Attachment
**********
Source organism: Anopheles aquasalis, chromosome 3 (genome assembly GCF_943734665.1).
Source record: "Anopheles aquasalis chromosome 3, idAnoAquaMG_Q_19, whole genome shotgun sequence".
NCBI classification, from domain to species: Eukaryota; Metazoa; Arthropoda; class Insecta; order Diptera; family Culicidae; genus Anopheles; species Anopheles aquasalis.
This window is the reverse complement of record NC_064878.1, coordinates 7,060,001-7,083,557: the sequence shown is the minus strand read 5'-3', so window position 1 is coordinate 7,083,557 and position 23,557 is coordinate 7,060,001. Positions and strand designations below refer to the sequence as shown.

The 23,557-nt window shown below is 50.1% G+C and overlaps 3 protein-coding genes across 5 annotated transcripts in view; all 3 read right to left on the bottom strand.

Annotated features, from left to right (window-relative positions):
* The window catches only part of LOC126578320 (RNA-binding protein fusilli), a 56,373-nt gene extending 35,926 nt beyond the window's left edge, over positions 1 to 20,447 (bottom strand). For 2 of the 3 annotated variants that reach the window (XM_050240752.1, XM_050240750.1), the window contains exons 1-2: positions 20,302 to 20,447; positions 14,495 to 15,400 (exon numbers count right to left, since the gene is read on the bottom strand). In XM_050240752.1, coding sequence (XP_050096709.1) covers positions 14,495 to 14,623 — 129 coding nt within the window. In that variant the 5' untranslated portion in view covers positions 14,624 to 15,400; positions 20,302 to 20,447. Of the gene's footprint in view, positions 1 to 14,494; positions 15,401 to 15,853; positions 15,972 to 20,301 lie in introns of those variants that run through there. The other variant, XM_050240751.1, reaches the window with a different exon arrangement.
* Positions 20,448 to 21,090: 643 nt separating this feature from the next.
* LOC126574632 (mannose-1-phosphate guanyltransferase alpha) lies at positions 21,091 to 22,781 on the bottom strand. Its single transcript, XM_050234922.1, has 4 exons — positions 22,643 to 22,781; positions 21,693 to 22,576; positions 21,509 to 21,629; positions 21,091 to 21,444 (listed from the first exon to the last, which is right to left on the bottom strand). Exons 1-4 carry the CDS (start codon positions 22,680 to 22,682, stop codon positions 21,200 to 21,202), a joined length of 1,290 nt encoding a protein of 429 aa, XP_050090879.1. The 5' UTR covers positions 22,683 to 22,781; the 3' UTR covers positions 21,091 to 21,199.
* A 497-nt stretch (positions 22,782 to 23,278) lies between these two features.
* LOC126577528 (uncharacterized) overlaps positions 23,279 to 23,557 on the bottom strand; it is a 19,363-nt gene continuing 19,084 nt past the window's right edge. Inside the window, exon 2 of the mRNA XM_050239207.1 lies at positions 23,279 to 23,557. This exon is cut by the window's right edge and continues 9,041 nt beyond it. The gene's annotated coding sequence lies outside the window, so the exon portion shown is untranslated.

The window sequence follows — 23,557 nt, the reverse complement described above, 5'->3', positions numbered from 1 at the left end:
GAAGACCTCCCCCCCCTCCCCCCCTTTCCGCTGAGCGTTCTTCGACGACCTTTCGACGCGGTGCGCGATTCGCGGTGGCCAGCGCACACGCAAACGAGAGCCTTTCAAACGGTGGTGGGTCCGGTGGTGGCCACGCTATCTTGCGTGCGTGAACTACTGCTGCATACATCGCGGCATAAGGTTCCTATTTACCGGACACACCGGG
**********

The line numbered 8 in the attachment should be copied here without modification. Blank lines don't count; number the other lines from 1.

* Positions 20,448 to 21,090: 643 nt separating this feature from the next.